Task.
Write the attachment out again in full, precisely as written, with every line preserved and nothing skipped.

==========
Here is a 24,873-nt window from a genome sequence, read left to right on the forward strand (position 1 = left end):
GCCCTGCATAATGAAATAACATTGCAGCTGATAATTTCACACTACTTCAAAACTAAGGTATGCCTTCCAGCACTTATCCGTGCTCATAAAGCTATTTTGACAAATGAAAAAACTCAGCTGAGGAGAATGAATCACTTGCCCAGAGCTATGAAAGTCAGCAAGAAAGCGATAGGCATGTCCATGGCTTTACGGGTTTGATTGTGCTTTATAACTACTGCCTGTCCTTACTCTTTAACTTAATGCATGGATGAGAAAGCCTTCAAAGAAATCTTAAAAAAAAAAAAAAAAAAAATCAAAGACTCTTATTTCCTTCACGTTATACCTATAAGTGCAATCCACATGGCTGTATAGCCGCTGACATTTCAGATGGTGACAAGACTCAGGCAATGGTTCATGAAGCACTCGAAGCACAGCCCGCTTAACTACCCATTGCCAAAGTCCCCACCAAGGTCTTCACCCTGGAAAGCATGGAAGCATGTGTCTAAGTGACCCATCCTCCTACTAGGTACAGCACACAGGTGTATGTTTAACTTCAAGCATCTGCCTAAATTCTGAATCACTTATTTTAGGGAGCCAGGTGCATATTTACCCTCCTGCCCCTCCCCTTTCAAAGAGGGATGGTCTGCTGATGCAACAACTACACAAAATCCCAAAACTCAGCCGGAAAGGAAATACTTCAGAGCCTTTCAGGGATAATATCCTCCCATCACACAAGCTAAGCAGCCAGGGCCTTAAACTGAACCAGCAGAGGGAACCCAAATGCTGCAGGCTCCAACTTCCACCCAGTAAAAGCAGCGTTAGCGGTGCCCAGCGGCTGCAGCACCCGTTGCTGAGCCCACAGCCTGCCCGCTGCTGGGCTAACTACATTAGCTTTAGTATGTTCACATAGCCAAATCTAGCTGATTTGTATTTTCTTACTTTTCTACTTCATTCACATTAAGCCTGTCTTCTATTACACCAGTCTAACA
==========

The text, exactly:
Here is a 24,873-nt window from a genome sequence, read left to right on the forward strand (position 1 = left end):
GCCCTGCATAATGAAATAACATTGCAGCTGATAATTTCACACTACTTCAAAACTAAGGTATGCCTTCCAGCACTTATCCGTGCTCATAAAGCTATTTTGACAAATGAAAAAACTCAGCTGAGGAGAATGAATCACTTGCCCAGAGCTATGAAAGTCAGCAAGAAAGCGATAGGCATGTCCATGGCTTTACGGGTTTGATTGTGCTTTATAACTACTGCCTGTCCTTACTCTTTAACTTAATGCATGGATGAGAAAGCCTTCAAAGAAATCTTAAAAAAAAAAAAAAAAAAAATCAAAGACTCTTATTTCCTTCACGTTATACCTATAAGTGCAATCCACATGGCTGTATAGCCGCTGACATTTCAGATGGTGACAAGACTCAGGCAATGGTTCATGAAGCACTCGAAGCACAGCCCGCTTAACTACCCATTGCCAAAGTCCCCACCAAGGTCTTCACCCTGGAAAGCATGGAAGCATGTGTCTAAGTGACCCATCCTCCTACTAGGTACAGCACACAGGTGTATGTTTAACTTCAAGCATCTGCCTAAATTCTGAATCACTTATTTTAGGGAGCCAGGTGCATATTTACCCTCCTGCCCCTCCCCTTTCAAAGAGGGATGGTCTGCTGATGCAACAACTACACAAAATCCCAAAACTCAGCCGGAAAGGAAATACTTCAGAGCCTTTCAGGGATAATATCCTCCCATCACACAAGCTAAGCAGCCAGGGCCTTAAACTGAACCAGCAGAGGGAACCCAAATGCTGCAGGCTCCAACTTCCACCCAGTAAAAGCAGCGTTAGCGGTGCCCAGCGGCTGCAGCACCCGTTGCTGAGCCCACAGCCTGCCCGCTGCTGGGCTAACTACATTAGCTTTAGTATGTTCACATAGCCAAATCTAGCTGATTTGTATTTTCTTACTTTTCTACTTCATTCACATTAAGCCTGTCTTCTATTACACCAGTCTAACA